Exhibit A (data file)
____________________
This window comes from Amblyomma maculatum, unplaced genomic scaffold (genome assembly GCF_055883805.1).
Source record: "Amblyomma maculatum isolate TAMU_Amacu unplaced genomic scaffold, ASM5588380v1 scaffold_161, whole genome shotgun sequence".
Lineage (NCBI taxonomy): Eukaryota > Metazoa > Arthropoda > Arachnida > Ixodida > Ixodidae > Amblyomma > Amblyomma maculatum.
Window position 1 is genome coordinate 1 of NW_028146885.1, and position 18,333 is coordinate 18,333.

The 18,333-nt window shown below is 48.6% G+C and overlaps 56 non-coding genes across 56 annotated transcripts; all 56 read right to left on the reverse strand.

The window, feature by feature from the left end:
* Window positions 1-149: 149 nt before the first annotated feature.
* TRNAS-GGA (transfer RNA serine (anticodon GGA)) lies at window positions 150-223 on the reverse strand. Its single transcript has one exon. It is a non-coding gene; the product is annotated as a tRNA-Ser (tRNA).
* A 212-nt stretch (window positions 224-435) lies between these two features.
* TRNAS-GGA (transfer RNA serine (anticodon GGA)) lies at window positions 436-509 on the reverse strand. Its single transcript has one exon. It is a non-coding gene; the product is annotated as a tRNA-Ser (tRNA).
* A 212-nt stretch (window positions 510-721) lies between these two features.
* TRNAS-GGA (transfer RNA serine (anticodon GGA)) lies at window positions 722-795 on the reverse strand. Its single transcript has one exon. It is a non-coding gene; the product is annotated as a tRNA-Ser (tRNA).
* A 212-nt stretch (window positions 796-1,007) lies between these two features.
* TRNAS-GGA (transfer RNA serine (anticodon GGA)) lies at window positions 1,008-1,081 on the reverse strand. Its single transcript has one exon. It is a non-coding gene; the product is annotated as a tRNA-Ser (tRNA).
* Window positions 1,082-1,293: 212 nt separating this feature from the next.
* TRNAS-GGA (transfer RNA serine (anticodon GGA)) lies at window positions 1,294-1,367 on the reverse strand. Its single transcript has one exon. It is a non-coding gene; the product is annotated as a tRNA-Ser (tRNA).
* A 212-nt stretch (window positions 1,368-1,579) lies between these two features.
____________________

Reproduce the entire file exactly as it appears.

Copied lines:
This window comes from Amblyomma maculatum, unplaced genomic scaffold (genome assembly GCF_055883805.1).
Source record: "Amblyomma maculatum isolate TAMU_Amacu unplaced genomic scaffold, ASM5588380v1 scaffold_161, whole genome shotgun sequence".
Lineage (NCBI taxonomy): Eukaryota > Metazoa > Arthropoda > Arachnida > Ixodida > Ixodidae > Amblyomma > Amblyomma maculatum.
Window position 1 is genome coordinate 1 of NW_028146885.1, and position 18,333 is coordinate 18,333.

The 18,333-nt window shown below is 48.6% G+C and overlaps 56 non-coding genes across 56 annotated transcripts; all 56 read right to left on the reverse strand.

The window, feature by feature from the left end:
* Window positions 1-149: 149 nt before the first annotated feature.
* TRNAS-GGA (transfer RNA serine (anticodon GGA)) lies at window positions 150-223 on the reverse strand. Its single transcript has one exon. It is a non-coding gene; the product is annotated as a tRNA-Ser (tRNA).
* A 212-nt stretch (window positions 224-435) lies between these two features.
* TRNAS-GGA (transfer RNA serine (anticodon GGA)) lies at window positions 436-509 on the reverse strand. Its single transcript has one exon. It is a non-coding gene; the product is annotated as a tRNA-Ser (tRNA).
* A 212-nt stretch (window positions 510-721) lies between these two features.
* TRNAS-GGA (transfer RNA serine (anticodon GGA)) lies at window positions 722-795 on the reverse strand. Its single transcript has one exon. It is a non-coding gene; the product is annotated as a tRNA-Ser (tRNA).
* A 212-nt stretch (window positions 796-1,007) lies between these two features.
* TRNAS-GGA (transfer RNA serine (anticodon GGA)) lies at window positions 1,008-1,081 on the reverse strand. Its single transcript has one exon. It is a non-coding gene; the product is annotated as a tRNA-Ser (tRNA).
* Window positions 1,082-1,293: 212 nt separating this feature from the next.
* TRNAS-GGA (transfer RNA serine (anticodon GGA)) lies at window positions 1,294-1,367 on the reverse strand. Its single transcript has one exon. It is a non-coding gene; the product is annotated as a tRNA-Ser (tRNA).
* A 212-nt stretch (window positions 1,368-1,579) lies between these two features.